"new and original" — This is redundant. One word would be enough.
"As forRegarding the game's aesthetic, Treasure CEO Maegawa felt that the company'sTreasure's games did not "have a particularly foreign,... non-Japanese look" as compared to those of other Japanese game developers."
"their known expertise in the action game genre" —> "their expertise in the action genre".
"Treasure chose Enix with their decision to make the game for the Nintendo 64." — I have no idea what this means.
"At the same time thatJust asMischief Makers marked Treasure's switch to other video game consoles from its reputation as athan theSega Genesisdeveloper, Enix had recently ended its longtime loyalty to Nintendo in signing theirby developingDragon Quest VII—historically a Nintendo franchise—tofor Sony 's PlayStation."
"its release date was pushed earlier" — Earlier than what? The Japanese release? If not, then you should specify the original and revised dates. Use month-year to avoid redundancy with the next paragraph.
"Japanese launch in June 1997" — Its launch time was just mentioned; axe the date.
"release in September," — Should be a colon instead of a comma.
"The game received 'mixed or average reviews'" — Since you were just talking about Bangai-O, it would be clearer to say "Mischief Makers" instead of "the game".
"short length" — This phrase is the scourge of WikiProject Video games. Try "brevity".
scourge? I prefer "short length" over "brevity" because it's more specific and has better syllabic conservation (two versus three syllables) czar ♔ 17:10, 29 June 2014 (UTC)
Short length is a borderline oxymoron, and it's been criticized multiple times in the past at FAC. I went ahead and replaced it myself. JimmyBlackwing (talk) 18:19, 29 June 2014 (UTC)
what is this I don't even czar ♔ 17:10, 29 June 2014 (UTC)
"Gamasutra's John Harris notedcited the game's gameplay as ararerarity for 2D platformers, with 'tremendous variety' in levels,from a Track & Field remake to recipes to outrunning a missile barrage, and commented that 'it is obvious that Treasure poured their hearts into this game.'"
"predicted that most players will not play the game through more than once" —> "predicted that most players would not complete the game more than once".
"Bartholow also saidfound that the game felt limited by its cartridge space, since awith its small selection of tiles, objects, and soundtracks are reused throughout the game,. He also cited the game's dearth oflimited sound effects, and its generally bland backgrounds (compared to the "impressive" boss battle animations and effects), as examples of hardware limitations."
"a new sequel" — Again, redundant.
"Nintendo 64 games if only for its "unbridled quality"." —> "Nintendo 64 games, because of its "unbridled quality"."
"2D nature during a period where players expected 3D games on a console known for 3D" —> "2D graphics, during a period when players expected 3D games from the Nintendo 64".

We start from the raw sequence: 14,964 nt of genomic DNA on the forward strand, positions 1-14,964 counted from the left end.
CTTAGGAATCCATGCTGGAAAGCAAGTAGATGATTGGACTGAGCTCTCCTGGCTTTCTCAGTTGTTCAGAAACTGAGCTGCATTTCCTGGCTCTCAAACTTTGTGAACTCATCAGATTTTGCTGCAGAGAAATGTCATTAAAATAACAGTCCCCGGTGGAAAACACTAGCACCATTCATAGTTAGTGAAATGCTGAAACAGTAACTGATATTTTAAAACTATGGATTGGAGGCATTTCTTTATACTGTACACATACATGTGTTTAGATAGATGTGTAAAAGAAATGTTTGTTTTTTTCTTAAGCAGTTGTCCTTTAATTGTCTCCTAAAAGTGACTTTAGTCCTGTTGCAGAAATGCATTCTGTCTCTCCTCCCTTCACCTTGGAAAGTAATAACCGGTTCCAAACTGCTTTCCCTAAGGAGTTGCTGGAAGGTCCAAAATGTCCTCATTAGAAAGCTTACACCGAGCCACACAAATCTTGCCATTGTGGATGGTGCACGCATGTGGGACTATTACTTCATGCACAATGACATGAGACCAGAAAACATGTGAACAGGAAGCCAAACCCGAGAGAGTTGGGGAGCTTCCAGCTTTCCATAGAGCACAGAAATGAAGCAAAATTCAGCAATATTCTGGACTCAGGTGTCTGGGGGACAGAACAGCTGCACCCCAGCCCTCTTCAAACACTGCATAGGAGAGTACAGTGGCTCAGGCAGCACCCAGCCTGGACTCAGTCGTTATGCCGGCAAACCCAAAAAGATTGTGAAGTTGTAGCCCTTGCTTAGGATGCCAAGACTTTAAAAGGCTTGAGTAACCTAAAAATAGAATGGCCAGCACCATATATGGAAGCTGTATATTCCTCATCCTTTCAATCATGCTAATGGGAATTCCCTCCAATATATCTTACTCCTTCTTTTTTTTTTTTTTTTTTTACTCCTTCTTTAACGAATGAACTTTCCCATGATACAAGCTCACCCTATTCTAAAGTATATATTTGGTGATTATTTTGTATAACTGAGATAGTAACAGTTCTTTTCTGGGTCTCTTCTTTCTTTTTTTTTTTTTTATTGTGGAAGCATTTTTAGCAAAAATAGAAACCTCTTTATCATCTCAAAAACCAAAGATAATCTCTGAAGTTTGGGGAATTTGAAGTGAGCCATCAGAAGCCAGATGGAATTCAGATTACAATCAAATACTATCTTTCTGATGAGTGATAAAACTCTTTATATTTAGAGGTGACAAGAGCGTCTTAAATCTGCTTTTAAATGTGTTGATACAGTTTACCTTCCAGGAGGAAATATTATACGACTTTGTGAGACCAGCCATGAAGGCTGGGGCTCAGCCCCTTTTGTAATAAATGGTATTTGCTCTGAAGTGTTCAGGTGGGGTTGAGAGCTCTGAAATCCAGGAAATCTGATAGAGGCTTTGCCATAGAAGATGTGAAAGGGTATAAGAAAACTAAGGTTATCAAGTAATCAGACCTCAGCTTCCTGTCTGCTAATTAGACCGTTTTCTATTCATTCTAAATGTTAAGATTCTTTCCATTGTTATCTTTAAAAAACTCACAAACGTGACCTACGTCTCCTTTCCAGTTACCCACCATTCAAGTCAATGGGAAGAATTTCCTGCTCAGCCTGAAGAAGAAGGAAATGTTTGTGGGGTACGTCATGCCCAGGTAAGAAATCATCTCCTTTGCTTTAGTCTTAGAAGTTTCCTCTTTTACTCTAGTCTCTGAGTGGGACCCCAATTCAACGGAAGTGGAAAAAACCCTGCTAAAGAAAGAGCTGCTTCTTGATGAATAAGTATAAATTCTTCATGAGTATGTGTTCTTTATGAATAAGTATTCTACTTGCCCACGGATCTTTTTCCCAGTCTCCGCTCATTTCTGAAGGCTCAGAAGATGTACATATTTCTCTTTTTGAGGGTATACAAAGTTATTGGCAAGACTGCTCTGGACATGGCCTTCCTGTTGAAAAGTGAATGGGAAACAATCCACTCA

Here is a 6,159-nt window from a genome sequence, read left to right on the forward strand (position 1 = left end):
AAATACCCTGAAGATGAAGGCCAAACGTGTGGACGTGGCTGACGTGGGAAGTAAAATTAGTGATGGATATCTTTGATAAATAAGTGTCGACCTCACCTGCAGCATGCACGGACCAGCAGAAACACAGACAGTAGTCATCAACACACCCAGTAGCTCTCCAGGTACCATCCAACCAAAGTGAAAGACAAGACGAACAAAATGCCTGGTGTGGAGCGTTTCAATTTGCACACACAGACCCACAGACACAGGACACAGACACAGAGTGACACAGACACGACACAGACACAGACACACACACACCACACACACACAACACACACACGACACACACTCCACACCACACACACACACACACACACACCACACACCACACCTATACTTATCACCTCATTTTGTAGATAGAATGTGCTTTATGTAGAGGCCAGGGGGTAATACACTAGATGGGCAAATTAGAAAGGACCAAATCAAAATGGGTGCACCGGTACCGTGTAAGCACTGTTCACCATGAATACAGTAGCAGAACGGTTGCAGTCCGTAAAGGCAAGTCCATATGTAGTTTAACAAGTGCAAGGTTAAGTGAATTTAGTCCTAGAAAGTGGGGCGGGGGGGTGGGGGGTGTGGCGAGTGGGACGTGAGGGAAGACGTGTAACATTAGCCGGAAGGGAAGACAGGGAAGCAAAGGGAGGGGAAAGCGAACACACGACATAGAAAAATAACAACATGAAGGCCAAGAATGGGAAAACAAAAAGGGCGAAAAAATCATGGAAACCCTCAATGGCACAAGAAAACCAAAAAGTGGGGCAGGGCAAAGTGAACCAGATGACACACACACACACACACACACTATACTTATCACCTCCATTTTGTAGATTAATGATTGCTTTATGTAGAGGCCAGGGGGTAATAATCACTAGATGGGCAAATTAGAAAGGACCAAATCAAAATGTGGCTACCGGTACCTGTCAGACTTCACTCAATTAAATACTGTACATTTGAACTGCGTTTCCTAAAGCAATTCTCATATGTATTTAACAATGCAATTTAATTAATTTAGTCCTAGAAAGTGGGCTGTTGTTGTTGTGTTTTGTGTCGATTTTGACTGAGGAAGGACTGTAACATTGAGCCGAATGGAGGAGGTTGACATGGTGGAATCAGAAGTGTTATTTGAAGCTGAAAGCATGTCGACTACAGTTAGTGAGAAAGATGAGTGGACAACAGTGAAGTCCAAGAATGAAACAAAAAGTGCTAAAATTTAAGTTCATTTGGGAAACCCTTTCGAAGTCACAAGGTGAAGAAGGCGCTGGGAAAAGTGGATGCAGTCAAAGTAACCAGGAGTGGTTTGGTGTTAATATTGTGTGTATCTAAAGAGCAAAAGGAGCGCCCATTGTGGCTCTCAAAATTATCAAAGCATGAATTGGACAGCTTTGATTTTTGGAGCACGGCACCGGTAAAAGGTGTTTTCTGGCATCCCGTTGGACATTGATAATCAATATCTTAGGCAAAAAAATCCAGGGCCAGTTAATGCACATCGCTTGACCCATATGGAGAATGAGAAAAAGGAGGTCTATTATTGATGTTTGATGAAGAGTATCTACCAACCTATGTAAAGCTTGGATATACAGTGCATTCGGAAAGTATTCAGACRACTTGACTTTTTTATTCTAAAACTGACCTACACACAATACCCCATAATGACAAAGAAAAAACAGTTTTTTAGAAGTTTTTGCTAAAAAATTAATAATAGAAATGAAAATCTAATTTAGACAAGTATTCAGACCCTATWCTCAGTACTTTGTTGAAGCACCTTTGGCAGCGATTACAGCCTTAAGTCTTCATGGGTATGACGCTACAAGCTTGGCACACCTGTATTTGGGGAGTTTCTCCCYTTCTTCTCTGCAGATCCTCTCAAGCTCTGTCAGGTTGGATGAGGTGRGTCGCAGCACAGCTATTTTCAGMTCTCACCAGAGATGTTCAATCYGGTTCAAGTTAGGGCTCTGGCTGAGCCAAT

Although it's generally my policy to remain decision-neutral during a review, I suppose I should make it clear that I oppose this article's promotion until my concerns have been addressed. As it stands, the prose fails 1a. JimmyBlackwing (talk) 17:11, 28 June 2014 (UTC)
@JimmyBlackwing, I'm halfway through your edits. I should be finished tonight. czar ♔ 17:21, 28 June 2014 (UTC)
@JimmyBlackwing, thanks for the detailed prose review. I appreciate your help. I think I've addressed everything—take a look? Some of the suggestions went against the sources, so I made the changes I thought appropriate and added a few notes above, where necessary czar ♔ 17:10, 29 June 2014 (UTC)
Support. Nice work. I went through the article and made a few final adjustments. Of note, I removed the "culinary recipes" mention, first because three examples aren't necessary, second because it was too vague to mean anything without a beefy digression. JimmyBlackwing (talk) 18:19, 29 June 2014 (UTC)
Just a comment - I've read through parts of the article, and while it's excellent, two of the notes seem superfluous and seem like they should rather be integrated into the main text. Note (a) lists a number of objects that are to be grabbed, then links to a note that most game objects can be grabbed. I know this was in the prose before and has been criticized for repetitiveness, but I don't think making readers klick on a note to surprise them with the repetition instead is a very good solution. And note (c): "Treasure exclusively worked on games for Sega consoles," (reference) -> note: "Treasure thought it was easier to develop for Sega consoles." (same reference). I don't see the reason to make people click on a note link for that. Why not just write "Treasure exclusively worked on games for Sega consoles, because the company thought them easier to handle," or something like that? Derboo (talk) 01:09, 5 July 2014 (UTC)